Tony Wickenden: Allowance cut is not the end of dividend planning

The importance of dividends (particularly reinvested dividends) as a contributor to investment returns is undeniable. So their taxation is of considerable interest.

The introduction of the £5,000 dividend allowance from 6 April 2016, with an increase of 7.5 per cent to the rate of tax applying to dividends above the allowance, represented a significant change to investment taxation.

But it was announced in the Budget earlier this month that from 2018/19 the allowance will reduce to £2,000.  The stated driver for this change was the desire to reduce the attraction (and resulting tax loss generated) of incorporation and the taking of income by way of dividends as opposed to salary by owner managers. I will be talking about that a bit more in a later article.

As well as looking to reduce the existing differentials in the taxation of earnings, the Chancellor also made it clear he was seeking to reduce the benefit to investors attached to tax-free dividends.

He said: “The dividend allowance has increased the tax advantage of incorporation. It allows each director/shareholder to take £5,000 of dividends out of their company tax free, over and above the personal allowance. It is also an extremely generous tax break for investors with substantial share portfolios.

“I have decided, therefore, to address the unfairness around director/shareholders’ tax advantage, and at the same time raise some much needed revenue to fund the measures I shall announce today, by reducing the tax-free dividend allowance from £5,000 to £2,000 with effect from April 2018.

“About half the people affected by this measure are director/shareholders of private companies. The rest are investors in shares with holdings worth, typically, over £50,000 outside Isas. And, of course, everyone will benefit from the generous £4,760 increase in the annual Isa allowance to £20,000, and the further increase in the personal allowance to £11,500 from April.”

Less benefit

The Chancellor seemed eager to point out most “ordinary people” would not suffer as a result of the change. “A Government for the many; not the few,” remember.

But the £5,000 allowance has only been available since the beginning of the 2016/17 tax year and now only has one year left to run. It also came with the increases to the tax rates on dividends that exceeded the allowances. Those increased rates will continue. So less benefit, same potential detriment.

What does this all mean for investors, then? Simply put, from 6 April 2018 the new dividend allowance will reduce the size of portfolios that can deliver tax-free income.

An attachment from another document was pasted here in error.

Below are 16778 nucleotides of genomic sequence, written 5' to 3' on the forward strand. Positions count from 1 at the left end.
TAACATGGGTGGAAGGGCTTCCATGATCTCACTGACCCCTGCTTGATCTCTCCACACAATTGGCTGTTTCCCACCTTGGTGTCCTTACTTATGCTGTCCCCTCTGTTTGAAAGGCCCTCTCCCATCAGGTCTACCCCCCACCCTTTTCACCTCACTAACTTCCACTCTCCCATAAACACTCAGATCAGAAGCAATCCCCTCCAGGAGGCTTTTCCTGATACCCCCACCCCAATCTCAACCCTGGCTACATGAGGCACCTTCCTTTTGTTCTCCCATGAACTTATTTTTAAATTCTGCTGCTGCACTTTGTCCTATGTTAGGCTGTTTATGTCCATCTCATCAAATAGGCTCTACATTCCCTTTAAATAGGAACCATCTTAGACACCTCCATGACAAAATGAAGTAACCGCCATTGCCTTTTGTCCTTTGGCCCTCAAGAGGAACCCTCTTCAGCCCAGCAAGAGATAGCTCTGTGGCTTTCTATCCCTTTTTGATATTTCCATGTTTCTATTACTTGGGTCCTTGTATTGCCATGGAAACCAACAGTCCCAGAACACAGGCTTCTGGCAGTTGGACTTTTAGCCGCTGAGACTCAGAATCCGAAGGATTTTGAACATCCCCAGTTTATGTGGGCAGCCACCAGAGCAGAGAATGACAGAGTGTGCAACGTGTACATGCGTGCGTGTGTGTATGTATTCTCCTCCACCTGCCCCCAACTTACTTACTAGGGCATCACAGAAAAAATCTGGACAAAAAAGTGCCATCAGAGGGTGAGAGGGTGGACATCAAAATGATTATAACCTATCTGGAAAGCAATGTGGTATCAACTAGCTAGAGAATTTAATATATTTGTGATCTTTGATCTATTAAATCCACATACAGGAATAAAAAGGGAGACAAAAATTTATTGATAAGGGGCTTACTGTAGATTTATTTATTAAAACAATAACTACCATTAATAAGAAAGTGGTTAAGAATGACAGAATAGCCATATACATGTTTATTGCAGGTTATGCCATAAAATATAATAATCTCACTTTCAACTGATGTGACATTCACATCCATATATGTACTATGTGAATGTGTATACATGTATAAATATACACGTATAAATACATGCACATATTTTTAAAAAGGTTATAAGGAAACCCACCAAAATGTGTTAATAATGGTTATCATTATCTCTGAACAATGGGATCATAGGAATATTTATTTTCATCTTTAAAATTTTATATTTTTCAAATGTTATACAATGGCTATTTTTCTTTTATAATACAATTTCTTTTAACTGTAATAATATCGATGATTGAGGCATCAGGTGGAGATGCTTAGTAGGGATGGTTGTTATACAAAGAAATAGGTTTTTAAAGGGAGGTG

It will also reduce the threshold above which investment bonds could be considered for their tax-deferring qualities.

The size of portfolio that will deliver a tax-free income with the reduced dividend allowance will, of course, depend on the yield, as the table below illustrates.

Portfolio size Yield Tax free dividend
£100,000 2% £2,000
£80,000 2.5% £2,000
£66,666 3% £2,000
£57,142 3.5% £2,000

It is also worth remembering as long as a fund does not have more than 60 per cent of its investments in fixed interest stock, the emerging income payment (even though it may be contributed to by interest) for the investor will be taxed as a dividend.

Crunching the numbers on collectives

Despite the drop in the allowance, there is still a positive message to convey to investors in collectives. Assuming capital gains can be managed on a yearly basis to use the annual exemption (increasing to £11,300 in 2017/8), reasonably sizeable portfolios can produce entirely tax-free returns. And that is on top of the no brainers of pensions and Isas.

Even at the higher end of the yield curve, you could look at a couple investing £100,000 between them and expect tax-free returns.

However, as mentioned, with the reduction of the tax-free dividend allowance to £2,000 comes the reduction of the portfolio threshold above which it may be worth considering an investment bond for its tax deferment qualities.

Of course, the choice of a bond or collective is not a binary one but tax is the most important factor. And although the taxation of capital gains cannot be ignored it is hard to make a tax case for considering investment bonds until the value of the fund that produces a dividend that is tax-free is exceeded.

Wrapper allocation to maximise relief and flexibility – especially given future tax uncertainty – remains a strategy well worth considering.

Tony Wickenden is joint managing director of Technical Connection. You can find him Tweeting @tecconn



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  1. So the pendulum swings marginally back towards investment bonds? I believe that for those that have either used up their dividend allowance or don’t get it (Ttustees), and invest in equity-based funds taxed as dividends, then using equity-based life funds within an ONshore bond would be beneficial because of the basic rate tax credit that it comes with (because of life fund policyholder taxation rules).

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